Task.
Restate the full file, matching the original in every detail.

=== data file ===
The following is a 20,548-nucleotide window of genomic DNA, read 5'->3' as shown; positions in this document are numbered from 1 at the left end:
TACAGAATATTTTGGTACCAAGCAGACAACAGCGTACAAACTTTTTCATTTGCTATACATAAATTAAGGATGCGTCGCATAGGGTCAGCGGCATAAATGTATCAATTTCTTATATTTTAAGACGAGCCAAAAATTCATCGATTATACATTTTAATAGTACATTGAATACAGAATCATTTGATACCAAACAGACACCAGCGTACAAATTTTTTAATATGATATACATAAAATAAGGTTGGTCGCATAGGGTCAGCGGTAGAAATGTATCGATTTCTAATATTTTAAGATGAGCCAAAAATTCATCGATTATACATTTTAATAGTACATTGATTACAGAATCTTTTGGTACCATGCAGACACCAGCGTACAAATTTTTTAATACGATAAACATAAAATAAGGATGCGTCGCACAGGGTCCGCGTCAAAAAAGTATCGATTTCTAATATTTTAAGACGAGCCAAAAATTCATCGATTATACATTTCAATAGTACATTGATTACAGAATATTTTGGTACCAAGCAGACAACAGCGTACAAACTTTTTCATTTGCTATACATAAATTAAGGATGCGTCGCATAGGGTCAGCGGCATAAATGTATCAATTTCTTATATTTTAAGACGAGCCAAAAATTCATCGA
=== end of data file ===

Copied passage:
The following is a 20,548-nucleotide window of genomic DNA, read 5'->3' as shown; positions in this document are numbered from 1 at the left end:
TACAGAATATTTTGGTACCAAGCAGACAACAGCGTACAAACTTTTTCATTTGCTATACATAAATTAAGGATGCGTCGCATAGGGTCAGCGGCATAAATGTATCAATTTCTTATATTTTAAGACGAGCCAAAAATTCATCGATTATACATTTTAATAGTACATTGAATACAGAATCATTTGATACCAAACAGACACCAGCGTACAAATTTTTTAATATGATATACATAAAATAAGGTTGGTCGCATAGGGTCAGCGGTAGAAATGTATCGATTTCTAATATTTTAAGATGAGCCAAAAATTCATCGATTATACATTTTAATAGTACATTGATTACAGAATCTTTTGGTACCATGCAGACACCAGCGTACAAATTTTTTAATACGATAAACATAAAATAAGGATGCGTCGCACAGGGTCCGCGTCAAAAAAGTATCGATTTCTAATATTTTAAGACGAGCCAAAAATTCATCGATTATACATTTCAATAGTACATTGATTACAGAATATTTTGGTACCAAGCAGACAACAGCGTACAAACTTTTTCATTTGCTATACATAAATTAAGGATGCGTCGCATAGGGTCAGCGGCATAAATGTATCAATTTCTTATATTTTAAGACGAGCCAAAAATTCATCGA